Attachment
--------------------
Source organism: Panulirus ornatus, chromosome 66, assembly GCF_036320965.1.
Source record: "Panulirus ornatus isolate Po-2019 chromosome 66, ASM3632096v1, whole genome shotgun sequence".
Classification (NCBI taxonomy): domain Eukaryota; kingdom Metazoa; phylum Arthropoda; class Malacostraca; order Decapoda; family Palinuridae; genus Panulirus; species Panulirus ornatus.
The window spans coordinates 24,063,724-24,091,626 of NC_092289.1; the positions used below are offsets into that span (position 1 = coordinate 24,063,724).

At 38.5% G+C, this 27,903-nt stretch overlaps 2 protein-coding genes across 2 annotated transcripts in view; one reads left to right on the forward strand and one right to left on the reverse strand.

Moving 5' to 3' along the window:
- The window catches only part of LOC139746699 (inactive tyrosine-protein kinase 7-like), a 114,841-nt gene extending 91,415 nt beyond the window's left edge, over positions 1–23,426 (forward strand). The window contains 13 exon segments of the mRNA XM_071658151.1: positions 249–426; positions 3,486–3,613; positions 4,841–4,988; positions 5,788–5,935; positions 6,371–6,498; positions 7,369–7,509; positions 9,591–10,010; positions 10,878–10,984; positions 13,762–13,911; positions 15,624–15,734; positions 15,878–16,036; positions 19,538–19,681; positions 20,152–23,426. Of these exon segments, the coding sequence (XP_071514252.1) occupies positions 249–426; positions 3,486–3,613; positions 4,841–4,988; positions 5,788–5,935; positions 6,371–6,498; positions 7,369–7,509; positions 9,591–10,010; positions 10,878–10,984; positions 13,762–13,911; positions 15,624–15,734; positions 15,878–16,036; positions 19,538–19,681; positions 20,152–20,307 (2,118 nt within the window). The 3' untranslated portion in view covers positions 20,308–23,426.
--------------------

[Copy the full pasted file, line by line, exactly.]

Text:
Source organism: Panulirus ornatus, chromosome 66, assembly GCF_036320965.1.
Source record: "Panulirus ornatus isolate Po-2019 chromosome 66, ASM3632096v1, whole genome shotgun sequence".
Classification (NCBI taxonomy): domain Eukaryota; kingdom Metazoa; phylum Arthropoda; class Malacostraca; order Decapoda; family Palinuridae; genus Panulirus; species Panulirus ornatus.
The window spans coordinates 24,063,724-24,091,626 of NC_092289.1; the positions used below are offsets into that span (position 1 = coordinate 24,063,724).

At 38.5% G+C, this 27,903-nt stretch overlaps 2 protein-coding genes across 2 annotated transcripts in view; one reads left to right on the forward strand and one right to left on the reverse strand.

Moving 5' to 3' along the window:
- The window catches only part of LOC139746699 (inactive tyrosine-protein kinase 7-like), a 114,841-nt gene extending 91,415 nt beyond the window's left edge, over positions 1–23,426 (forward strand). The window contains 13 exon segments of the mRNA XM_071658151.1: positions 249–426; positions 3,486–3,613; positions 4,841–4,988; positions 5,788–5,935; positions 6,371–6,498; positions 7,369–7,509; positions 9,591–10,010; positions 10,878–10,984; positions 13,762–13,911; positions 15,624–15,734; positions 15,878–16,036; positions 19,538–19,681; positions 20,152–23,426. Of these exon segments, the coding sequence (XP_071514252.1) occupies positions 249–426; positions 3,486–3,613; positions 4,841–4,988; positions 5,788–5,935; positions 6,371–6,498; positions 7,369–7,509; positions 9,591–10,010; positions 10,878–10,984; positions 13,762–13,911; positions 15,624–15,734; positions 15,878–16,036; positions 19,538–19,681; positions 20,152–20,307 (2,118 nt within the window). The 3' untranslated portion in view covers positions 20,308–23,426.